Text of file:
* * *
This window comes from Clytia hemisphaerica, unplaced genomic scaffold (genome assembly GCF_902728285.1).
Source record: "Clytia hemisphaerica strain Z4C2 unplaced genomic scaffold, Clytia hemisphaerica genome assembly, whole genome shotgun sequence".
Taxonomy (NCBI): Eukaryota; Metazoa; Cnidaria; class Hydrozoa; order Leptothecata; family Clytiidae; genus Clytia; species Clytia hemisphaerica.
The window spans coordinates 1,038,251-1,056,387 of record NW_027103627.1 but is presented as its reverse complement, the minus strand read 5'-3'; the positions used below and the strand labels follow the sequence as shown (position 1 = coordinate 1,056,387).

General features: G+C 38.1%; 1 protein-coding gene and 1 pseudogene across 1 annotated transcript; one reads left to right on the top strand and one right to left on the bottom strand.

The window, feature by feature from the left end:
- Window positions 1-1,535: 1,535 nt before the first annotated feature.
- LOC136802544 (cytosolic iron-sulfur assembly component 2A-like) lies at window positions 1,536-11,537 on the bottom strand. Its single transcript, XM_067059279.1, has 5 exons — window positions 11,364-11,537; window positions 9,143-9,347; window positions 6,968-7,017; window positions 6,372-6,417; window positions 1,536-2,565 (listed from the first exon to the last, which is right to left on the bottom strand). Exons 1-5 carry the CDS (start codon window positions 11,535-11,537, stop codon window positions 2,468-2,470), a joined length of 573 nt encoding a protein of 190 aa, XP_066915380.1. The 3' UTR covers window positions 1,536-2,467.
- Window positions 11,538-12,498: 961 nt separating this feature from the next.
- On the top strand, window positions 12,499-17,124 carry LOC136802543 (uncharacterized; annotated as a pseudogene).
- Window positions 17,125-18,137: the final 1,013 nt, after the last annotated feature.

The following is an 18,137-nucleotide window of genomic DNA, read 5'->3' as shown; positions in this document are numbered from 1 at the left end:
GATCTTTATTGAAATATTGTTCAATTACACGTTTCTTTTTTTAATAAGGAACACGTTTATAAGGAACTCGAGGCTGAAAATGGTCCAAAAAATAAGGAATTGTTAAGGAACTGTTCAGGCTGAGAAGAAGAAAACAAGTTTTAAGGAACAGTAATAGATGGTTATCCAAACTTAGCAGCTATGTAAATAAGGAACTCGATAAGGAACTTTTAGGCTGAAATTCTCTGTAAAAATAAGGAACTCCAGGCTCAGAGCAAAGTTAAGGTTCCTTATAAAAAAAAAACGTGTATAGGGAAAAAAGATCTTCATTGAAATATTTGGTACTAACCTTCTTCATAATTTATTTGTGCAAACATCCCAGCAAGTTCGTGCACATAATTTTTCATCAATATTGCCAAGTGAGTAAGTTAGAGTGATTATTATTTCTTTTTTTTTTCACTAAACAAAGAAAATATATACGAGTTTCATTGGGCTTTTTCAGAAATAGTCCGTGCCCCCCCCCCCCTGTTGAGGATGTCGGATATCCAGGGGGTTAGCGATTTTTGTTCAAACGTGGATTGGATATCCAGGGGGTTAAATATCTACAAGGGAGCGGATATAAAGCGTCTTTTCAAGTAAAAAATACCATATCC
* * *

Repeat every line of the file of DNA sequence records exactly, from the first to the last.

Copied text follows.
This window comes from Clytia hemisphaerica, unplaced genomic scaffold (genome assembly GCF_902728285.1).
Source record: "Clytia hemisphaerica strain Z4C2 unplaced genomic scaffold, Clytia hemisphaerica genome assembly, whole genome shotgun sequence".
Taxonomy (NCBI): Eukaryota; Metazoa; Cnidaria; class Hydrozoa; order Leptothecata; family Clytiidae; genus Clytia; species Clytia hemisphaerica.
The window spans coordinates 1,038,251-1,056,387 of record NW_027103627.1 but is presented as its reverse complement, the minus strand read 5'-3'; the positions used below and the strand labels follow the sequence as shown (position 1 = coordinate 1,056,387).

General features: G+C 38.1%; 1 protein-coding gene and 1 pseudogene across 1 annotated transcript; one reads left to right on the top strand and one right to left on the bottom strand.

The window, feature by feature from the left end:
- Window positions 1-1,535: 1,535 nt before the first annotated feature.
- LOC136802544 (cytosolic iron-sulfur assembly component 2A-like) lies at window positions 1,536-11,537 on the bottom strand. Its single transcript, XM_067059279.1, has 5 exons — window positions 11,364-11,537; window positions 9,143-9,347; window positions 6,968-7,017; window positions 6,372-6,417; window positions 1,536-2,565 (listed from the first exon to the last, which is right to left on the bottom strand). Exons 1-5 carry the CDS (start codon window positions 11,535-11,537, stop codon window positions 2,468-2,470), a joined length of 573 nt encoding a protein of 190 aa, XP_066915380.1. The 3' UTR covers window positions 1,536-2,467.
- Window positions 11,538-12,498: 961 nt separating this feature from the next.
- On the top strand, window positions 12,499-17,124 carry LOC136802543 (uncharacterized; annotated as a pseudogene).
- Window positions 17,125-18,137: the final 1,013 nt, after the last annotated feature.

The following is an 18,137-nucleotide window of genomic DNA, read 5'->3' as shown; positions in this document are numbered from 1 at the left end:
GATCTTTATTGAAATATTGTTCAATTACACGTTTCTTTTTTTAATAAGGAACACGTTTATAAGGAACTCGAGGCTGAAAATGGTCCAAAAAATAAGGAATTGTTAAGGAACTGTTCAGGCTGAGAAGAAGAAAACAAGTTTTAAGGAACAGTAATAGATGGTTATCCAAACTTAGCAGCTATGTAAATAAGGAACTCGATAAGGAACTTTTAGGCTGAAATTCTCTGTAAAAATAAGGAACTCCAGGCTCAGAGCAAAGTTAAGGTTCCTTATAAAAAAAAAACGTGTATAGGGAAAAAAGATCTTCATTGAAATATTTGGTACTAACCTTCTTCATAATTTATTTGTGCAAACATCCCAGCAAGTTCGTGCACATAATTTTTCATCAATATTGCCAAGTGAGTAAGTTAGAGTGATTATTATTTCTTTTTTTTTTCACTAAACAAAGAAAATATATACGAGTTTCATTGGGCTTTTTCAGAAATAGTCCGTGCCCCCCCCCCCCTGTTGAGGATGTCGGATATCCAGGGGGTTAGCGATTTTTGTTCAAACGTGGATTGGATATCCAGGGGGTTAAATATCTACAAGGGAGCGGATATAAAGCGTCTTTTCAAGTAAAAAATACCATATCC